TW: eating disorders, discussion of BMI and ob*sity
Weight stigma isn’t only about the bullying, abuse and discrimination faced by fat people, it’s about wider societal systems of inequality and biases/assumptions which affect the way we think about eating disorders and disordered eating. Weight stigma and fatphobia is still present in eating disorder treatment and services, and is a barrier for so many people who need help.
Not all eating disorders develop from wanting to lose weight or dieting… BUT dieting is a big risk factor for developing an eating disorder. Weight stigma affects everyone, just in different ways and to different extents. Even if a person doesn’t have an eating disorder based on trying to lose weight, their access to treatment is based on a system embedded in fatphobia and weight stigma. And for those who do develop an eating disorder from trying to lose weight or diet, weight stigma was likely a huge catalyst in that.
The BMI chart
Eating disorder treatment is known to have very little funding and limited resources, meaning that many people end up being told they’re “not thin enough” for help (see Hope Virgo’s fantastic campaign “Dump the Scales”). The BMI (Body Mass Index) chart is relied upon far more than it’s meant to be, despite the NICE guidelines saying not to use BMI to diagnose an eating disorder or to make decisions about treatment. The DSM-5 – the big boss American diagnostic people – list the BMI categories specifically in terms of what is “too thin” so the entire system is based on conflicting messages. Ultimately, it seems that healthcare professionals are pushed into a place of using BMI to decide who gets treatment (in restrictive eating disorders, mainly anorexia) because there’s only enough space for the very sickest people to get help. What that means is they’re waiting for someone’s eating disorder to get so bad that there are risks of serious medical complications before they can get help. This is reactionary and generally just really, really unhelpful… to say the least.
The BMI scale was made in the 1830s by a mathematician and astronomer who based it on mainly European men – it was for general statistics, not a measure of individual health. So I think we can safely say that it isn’t exactly the best thing to be basing any kind of decisions/treatment on. When you add weight bias and eating disorder stereotypes (of people with anorexia being thin, white, young, female etc) this only makes the situation a whole lot worse.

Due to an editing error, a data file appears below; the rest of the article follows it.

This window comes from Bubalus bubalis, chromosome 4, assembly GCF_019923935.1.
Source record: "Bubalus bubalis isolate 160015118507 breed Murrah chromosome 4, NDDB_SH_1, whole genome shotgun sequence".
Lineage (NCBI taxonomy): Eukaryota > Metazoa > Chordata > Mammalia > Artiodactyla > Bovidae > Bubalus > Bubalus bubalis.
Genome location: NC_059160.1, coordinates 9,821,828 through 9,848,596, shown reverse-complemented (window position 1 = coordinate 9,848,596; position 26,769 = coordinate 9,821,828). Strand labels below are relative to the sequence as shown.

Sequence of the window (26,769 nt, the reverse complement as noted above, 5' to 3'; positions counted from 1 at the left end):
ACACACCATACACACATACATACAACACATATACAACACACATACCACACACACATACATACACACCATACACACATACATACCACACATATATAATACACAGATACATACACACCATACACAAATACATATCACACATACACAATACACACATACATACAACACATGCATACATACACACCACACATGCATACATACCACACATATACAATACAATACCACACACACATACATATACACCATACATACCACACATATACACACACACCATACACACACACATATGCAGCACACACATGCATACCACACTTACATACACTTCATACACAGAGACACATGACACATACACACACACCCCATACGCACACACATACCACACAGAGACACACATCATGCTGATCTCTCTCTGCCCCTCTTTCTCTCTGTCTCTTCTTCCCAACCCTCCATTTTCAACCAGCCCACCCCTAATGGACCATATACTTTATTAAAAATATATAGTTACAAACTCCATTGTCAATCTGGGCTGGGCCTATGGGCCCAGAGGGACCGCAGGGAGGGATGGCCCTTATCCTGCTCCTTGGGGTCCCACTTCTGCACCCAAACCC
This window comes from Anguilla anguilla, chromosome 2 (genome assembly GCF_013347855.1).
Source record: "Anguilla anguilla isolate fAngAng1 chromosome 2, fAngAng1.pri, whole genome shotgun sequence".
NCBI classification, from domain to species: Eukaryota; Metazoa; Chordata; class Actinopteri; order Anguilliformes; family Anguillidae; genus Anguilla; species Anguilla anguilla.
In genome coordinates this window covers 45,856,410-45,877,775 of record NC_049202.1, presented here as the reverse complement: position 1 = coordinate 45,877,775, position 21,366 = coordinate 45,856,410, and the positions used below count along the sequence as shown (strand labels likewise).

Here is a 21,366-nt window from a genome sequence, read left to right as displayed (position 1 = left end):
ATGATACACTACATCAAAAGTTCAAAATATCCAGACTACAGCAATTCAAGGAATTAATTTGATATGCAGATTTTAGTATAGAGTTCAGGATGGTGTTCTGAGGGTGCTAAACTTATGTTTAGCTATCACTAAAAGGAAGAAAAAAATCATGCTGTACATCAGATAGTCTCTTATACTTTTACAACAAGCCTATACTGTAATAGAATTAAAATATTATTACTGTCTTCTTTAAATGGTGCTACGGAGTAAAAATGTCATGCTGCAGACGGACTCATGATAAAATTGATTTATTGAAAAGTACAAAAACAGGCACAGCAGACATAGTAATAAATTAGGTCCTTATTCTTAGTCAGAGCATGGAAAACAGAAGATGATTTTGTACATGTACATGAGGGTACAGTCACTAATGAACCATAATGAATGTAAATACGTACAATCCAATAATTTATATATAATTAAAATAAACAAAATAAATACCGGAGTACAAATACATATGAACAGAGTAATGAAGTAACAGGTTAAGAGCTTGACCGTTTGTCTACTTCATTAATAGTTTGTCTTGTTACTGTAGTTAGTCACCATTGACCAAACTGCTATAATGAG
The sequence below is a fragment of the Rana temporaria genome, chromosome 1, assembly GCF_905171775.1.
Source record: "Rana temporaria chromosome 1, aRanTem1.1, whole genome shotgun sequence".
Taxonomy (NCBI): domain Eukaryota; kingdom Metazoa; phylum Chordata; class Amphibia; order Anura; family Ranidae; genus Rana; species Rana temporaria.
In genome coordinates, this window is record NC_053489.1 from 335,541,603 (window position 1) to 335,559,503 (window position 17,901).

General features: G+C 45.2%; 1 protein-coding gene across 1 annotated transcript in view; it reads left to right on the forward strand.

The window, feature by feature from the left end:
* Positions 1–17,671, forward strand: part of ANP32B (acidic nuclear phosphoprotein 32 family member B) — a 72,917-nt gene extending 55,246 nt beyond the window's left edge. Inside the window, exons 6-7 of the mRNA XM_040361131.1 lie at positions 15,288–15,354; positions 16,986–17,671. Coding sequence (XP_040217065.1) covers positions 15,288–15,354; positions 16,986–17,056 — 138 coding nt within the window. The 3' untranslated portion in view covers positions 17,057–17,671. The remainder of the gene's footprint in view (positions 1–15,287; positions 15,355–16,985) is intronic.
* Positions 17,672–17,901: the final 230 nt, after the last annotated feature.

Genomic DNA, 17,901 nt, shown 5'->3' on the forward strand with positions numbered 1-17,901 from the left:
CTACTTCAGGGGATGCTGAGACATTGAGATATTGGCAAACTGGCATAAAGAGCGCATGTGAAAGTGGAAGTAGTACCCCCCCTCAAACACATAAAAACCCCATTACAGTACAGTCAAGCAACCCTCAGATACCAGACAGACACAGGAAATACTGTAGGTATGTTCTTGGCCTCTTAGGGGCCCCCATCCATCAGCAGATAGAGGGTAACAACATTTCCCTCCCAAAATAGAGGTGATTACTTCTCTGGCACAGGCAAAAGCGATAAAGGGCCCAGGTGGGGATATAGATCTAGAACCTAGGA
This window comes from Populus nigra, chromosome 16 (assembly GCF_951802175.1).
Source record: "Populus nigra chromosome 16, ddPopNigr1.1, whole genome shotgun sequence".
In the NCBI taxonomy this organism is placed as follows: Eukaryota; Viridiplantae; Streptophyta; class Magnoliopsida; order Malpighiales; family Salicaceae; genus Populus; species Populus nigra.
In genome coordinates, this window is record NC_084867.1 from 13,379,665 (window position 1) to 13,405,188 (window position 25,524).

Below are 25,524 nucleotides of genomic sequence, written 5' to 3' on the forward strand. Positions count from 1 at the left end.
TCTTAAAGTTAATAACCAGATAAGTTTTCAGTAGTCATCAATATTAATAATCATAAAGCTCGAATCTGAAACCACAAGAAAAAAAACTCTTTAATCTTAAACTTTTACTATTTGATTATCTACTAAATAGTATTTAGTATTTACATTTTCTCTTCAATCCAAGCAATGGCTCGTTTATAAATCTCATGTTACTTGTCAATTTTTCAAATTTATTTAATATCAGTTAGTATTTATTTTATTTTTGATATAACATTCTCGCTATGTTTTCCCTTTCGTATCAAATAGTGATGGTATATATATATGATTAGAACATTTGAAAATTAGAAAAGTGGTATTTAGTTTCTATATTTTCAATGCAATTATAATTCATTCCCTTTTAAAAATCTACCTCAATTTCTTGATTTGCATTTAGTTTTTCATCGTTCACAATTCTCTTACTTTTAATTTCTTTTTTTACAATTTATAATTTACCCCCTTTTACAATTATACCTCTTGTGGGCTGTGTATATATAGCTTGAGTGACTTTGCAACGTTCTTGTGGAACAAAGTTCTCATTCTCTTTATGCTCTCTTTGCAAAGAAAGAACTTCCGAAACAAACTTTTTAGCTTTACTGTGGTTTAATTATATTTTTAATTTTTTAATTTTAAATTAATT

We’ve all grown up in a world that tells us that thin equals beautiful, happy and successful, and health professions, GP’s therapists etc – as well as policymakers and people in charge – are not exempt from that. We hope that they’d address their own prejudices and biases during their training, and learn about eating disorders in the process, but this seemingly isn’t happening. I’ve heard too many stories of people who were told they couldn’t possibly have anorexia because they weren’t thin, and that somebody must binge eat because they’re fat. These kind of assumptions are due to weight biases and can be extremely harmful. In my experience as a trainee counsellor, we’ve barely talked about eating disorders on my training so far, so we certainly haven’t approached weight stigma (though I’ll be sure to find a way to bring in conversations about it of course!) GPs apparently only have a couple of hours of training on eating disorders, which is shocking. I’ve attended quite a lot of trainings/webinars/events about eating disorders and, no disrespect to any of them, but many of them were pretty basic. They just explain what the main eating disorders are, as if they’re rare diseases that are tragic flukes and completely out of our control. Yet eating disorders are deeply entwined with cultural and social ideas so we can all play a part in helping prevent them. This “othering” of eating disorders, seeing them as the opposite of ob*sity (they’re not) and disconnecting them from the normalised diet culture and fatphobic society we live in is not helping. Disordered eating is so normal in our society, many people likely can’t even tell if they have difficulties with food.
Bullying and shame
For people who have body image problems or eating issues due to trying to lose weight, many will have experienced bullying from a young age and may have encountered teachers, health professionals and other authority figures using shaming approaches to encourage weight loss. Kids can be mean, but they’re just exercising their power over people who seem different based on what they’re learning to be “normal” from their families, TV, films etc. When kids were mean to me at school I could try to shrug it off, but when adults and health professionals told me I had to lose weight, I had to do what I was told. It led to me trying to diet from a young age, trying to restrict my food, hating my body and blaming myself for being too fat. When it starts young, this stays with people for years and takes a long time to unpick. For me, it’s been many years of counselling, reading, learning and growing. It’s been 100% worth the effort though!